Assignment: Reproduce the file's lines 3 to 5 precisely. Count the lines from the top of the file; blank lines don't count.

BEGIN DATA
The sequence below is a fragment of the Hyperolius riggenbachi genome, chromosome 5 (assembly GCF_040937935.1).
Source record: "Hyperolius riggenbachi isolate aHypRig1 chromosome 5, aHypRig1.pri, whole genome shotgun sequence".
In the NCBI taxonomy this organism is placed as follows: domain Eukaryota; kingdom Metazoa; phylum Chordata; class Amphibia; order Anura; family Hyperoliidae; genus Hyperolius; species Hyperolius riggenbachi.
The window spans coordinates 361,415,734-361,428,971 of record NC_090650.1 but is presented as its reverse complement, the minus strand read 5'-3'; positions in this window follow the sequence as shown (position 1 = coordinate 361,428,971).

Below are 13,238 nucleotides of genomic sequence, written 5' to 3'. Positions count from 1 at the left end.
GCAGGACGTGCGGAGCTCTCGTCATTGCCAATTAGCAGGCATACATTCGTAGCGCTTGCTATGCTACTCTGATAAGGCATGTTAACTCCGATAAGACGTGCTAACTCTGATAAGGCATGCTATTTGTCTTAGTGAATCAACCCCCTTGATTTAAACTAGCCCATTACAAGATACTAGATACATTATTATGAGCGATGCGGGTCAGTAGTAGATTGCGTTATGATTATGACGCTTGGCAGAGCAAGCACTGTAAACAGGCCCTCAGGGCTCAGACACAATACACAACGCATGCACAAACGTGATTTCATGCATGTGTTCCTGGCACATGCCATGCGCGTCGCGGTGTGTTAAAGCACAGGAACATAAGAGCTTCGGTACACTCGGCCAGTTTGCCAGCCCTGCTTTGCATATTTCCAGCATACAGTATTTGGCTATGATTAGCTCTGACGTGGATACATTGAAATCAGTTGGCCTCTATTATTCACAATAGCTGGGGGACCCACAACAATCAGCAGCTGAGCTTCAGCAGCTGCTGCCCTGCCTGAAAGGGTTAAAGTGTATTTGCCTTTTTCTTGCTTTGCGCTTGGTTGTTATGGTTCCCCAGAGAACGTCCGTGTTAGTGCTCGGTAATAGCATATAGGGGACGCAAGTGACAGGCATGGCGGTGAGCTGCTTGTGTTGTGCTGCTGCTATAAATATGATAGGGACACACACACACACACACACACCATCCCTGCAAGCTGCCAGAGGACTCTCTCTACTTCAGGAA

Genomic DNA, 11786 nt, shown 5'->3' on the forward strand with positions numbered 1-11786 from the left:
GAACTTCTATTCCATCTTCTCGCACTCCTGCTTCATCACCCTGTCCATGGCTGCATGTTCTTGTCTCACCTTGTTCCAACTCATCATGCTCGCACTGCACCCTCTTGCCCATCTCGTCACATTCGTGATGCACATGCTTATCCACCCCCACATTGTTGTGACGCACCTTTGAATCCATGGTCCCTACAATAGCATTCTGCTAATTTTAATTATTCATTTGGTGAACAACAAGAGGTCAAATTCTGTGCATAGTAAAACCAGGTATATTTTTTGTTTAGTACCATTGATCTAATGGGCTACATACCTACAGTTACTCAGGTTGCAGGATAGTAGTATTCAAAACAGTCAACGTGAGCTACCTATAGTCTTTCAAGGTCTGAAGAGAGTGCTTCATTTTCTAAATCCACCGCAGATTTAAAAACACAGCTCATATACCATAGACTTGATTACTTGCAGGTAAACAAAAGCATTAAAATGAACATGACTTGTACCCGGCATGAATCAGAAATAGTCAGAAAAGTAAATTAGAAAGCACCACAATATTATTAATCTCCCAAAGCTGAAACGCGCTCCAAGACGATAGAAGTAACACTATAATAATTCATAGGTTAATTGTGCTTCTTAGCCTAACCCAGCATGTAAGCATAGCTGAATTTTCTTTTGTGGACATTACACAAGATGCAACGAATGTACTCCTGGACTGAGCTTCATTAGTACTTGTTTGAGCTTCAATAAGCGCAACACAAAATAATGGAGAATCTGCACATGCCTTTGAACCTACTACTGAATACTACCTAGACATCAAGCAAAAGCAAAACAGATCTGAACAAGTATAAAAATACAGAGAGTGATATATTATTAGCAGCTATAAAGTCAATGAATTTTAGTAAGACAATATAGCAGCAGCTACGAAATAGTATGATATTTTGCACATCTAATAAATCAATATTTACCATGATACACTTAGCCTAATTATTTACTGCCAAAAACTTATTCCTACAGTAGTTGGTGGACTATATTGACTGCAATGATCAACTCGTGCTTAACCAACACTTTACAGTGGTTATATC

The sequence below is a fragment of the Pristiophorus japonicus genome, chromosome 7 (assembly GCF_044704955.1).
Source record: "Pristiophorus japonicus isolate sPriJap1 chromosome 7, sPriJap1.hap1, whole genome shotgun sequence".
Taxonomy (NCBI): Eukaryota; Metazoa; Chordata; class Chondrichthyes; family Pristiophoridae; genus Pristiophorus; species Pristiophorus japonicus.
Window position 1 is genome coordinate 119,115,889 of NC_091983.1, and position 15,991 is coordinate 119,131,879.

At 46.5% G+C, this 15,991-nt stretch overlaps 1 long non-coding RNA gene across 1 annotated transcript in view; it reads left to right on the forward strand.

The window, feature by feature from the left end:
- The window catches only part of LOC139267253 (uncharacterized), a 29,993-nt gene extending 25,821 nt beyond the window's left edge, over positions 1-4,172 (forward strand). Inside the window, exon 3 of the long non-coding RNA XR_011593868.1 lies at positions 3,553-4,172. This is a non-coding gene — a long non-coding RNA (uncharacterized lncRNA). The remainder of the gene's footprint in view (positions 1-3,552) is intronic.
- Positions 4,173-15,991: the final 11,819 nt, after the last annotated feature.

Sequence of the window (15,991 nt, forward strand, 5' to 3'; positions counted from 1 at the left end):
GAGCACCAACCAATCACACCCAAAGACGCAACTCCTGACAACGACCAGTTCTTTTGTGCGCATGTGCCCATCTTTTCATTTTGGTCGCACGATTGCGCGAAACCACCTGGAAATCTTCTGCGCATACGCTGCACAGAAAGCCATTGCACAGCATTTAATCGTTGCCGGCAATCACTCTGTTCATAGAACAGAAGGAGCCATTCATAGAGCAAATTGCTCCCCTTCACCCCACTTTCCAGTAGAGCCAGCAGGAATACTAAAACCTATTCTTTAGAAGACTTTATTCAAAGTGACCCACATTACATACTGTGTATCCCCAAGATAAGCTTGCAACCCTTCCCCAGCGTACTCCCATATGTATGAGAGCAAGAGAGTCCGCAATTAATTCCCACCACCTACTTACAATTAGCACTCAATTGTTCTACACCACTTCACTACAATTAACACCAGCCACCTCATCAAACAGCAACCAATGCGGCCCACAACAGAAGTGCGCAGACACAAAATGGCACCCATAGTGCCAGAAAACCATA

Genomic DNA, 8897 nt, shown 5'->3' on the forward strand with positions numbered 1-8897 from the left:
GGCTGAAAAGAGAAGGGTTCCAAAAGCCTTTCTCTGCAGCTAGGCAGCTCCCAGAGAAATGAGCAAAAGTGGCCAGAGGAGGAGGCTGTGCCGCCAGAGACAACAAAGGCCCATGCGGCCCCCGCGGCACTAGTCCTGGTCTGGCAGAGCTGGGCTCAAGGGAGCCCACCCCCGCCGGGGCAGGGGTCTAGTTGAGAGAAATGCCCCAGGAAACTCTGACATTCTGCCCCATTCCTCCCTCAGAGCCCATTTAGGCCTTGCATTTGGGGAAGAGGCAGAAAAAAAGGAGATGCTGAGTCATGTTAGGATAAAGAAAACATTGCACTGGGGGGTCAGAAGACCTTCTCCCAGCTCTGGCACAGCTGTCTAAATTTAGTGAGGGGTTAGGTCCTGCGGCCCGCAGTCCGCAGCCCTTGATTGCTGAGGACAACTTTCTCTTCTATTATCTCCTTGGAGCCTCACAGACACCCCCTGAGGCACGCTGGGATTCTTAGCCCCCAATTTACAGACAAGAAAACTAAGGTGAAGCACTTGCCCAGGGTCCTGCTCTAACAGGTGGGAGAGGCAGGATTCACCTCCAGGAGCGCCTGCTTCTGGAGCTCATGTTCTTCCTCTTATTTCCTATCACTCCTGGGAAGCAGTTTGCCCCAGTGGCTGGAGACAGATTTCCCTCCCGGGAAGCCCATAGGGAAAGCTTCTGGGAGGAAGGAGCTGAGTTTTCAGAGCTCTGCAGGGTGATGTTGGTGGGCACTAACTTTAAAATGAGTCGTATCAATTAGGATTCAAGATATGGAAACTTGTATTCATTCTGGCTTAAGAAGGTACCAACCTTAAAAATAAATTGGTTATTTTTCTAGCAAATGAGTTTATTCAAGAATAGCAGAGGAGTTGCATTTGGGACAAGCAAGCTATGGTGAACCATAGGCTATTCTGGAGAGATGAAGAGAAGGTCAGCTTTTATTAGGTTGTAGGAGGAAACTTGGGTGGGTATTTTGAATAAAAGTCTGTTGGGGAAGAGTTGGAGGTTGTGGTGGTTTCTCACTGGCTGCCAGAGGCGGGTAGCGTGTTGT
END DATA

In the NCBI taxonomy this organism is placed as follows: domain Eukaryota; kingdom Metazoa; phylum Chordata; class Amphibia; order Anura; family Hyperoliidae; genus Hyperolius; species Hyperolius riggenbachi.
The window spans coordinates 361,415,734-361,428,971 of record NC_090650.1 but is presented as its reverse complement, the minus strand read 5'-3'; positions in this window follow the sequence as shown (position 1 = coordinate 361,428,971).

Below are 13,238 nucleotides of genomic sequence, written 5' to 3'. Positions count from 1 at the left end.